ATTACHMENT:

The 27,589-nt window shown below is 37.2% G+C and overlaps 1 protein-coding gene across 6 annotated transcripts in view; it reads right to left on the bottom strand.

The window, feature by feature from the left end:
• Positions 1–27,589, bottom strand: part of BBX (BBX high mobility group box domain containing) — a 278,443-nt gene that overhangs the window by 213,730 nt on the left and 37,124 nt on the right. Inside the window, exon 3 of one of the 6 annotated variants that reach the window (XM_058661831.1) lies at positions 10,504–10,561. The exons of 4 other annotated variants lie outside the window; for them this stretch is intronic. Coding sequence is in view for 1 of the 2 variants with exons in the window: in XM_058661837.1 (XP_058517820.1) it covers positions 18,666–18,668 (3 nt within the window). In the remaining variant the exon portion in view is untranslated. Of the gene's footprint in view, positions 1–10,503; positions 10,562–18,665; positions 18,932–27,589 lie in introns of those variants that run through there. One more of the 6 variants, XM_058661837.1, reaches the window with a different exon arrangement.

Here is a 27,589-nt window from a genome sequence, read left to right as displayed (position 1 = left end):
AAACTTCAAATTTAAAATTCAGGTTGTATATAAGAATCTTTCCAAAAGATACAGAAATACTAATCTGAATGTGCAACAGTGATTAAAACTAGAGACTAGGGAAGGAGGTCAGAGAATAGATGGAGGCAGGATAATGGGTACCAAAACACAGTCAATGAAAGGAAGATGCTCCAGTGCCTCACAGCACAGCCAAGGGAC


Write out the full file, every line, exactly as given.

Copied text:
The 27,589-nt window shown below is 37.2% G+C and overlaps 1 protein-coding gene across 6 annotated transcripts in view; it reads right to left on the bottom strand.

The window, feature by feature from the left end:
• Positions 1–27,589, bottom strand: part of BBX (BBX high mobility group box domain containing) — a 278,443-nt gene that overhangs the window by 213,730 nt on the left and 37,124 nt on the right. Inside the window, exon 3 of one of the 6 annotated variants that reach the window (XM_058661831.1) lies at positions 10,504–10,561. The exons of 4 other annotated variants lie outside the window; for them this stretch is intronic. Coding sequence is in view for 1 of the 2 variants with exons in the window: in XM_058661837.1 (XP_058517820.1) it covers positions 18,666–18,668 (3 nt within the window). In the remaining variant the exon portion in view is untranslated. Of the gene's footprint in view, positions 1–10,503; positions 10,562–18,665; positions 18,932–27,589 lie in introns of those variants that run through there. One more of the 6 variants, XM_058661837.1, reaches the window with a different exon arrangement.

Here is a 27,589-nt window from a genome sequence, read left to right as displayed (position 1 = left end):
AAACTTCAAATTTAAAATTCAGGTTGTATATAAGAATCTTTCCAAAAGATACAGAAATACTAATCTGAATGTGCAACAGTGATTAAAACTAGAGACTAGGGAAGGAGGTCAGAGAATAGATGGAGGCAGGATAATGGGTACCAAAACACAGTCAATGAAAGGAAGATGCTCCAGTGCCTCACAGCACAGCCAAGGGAC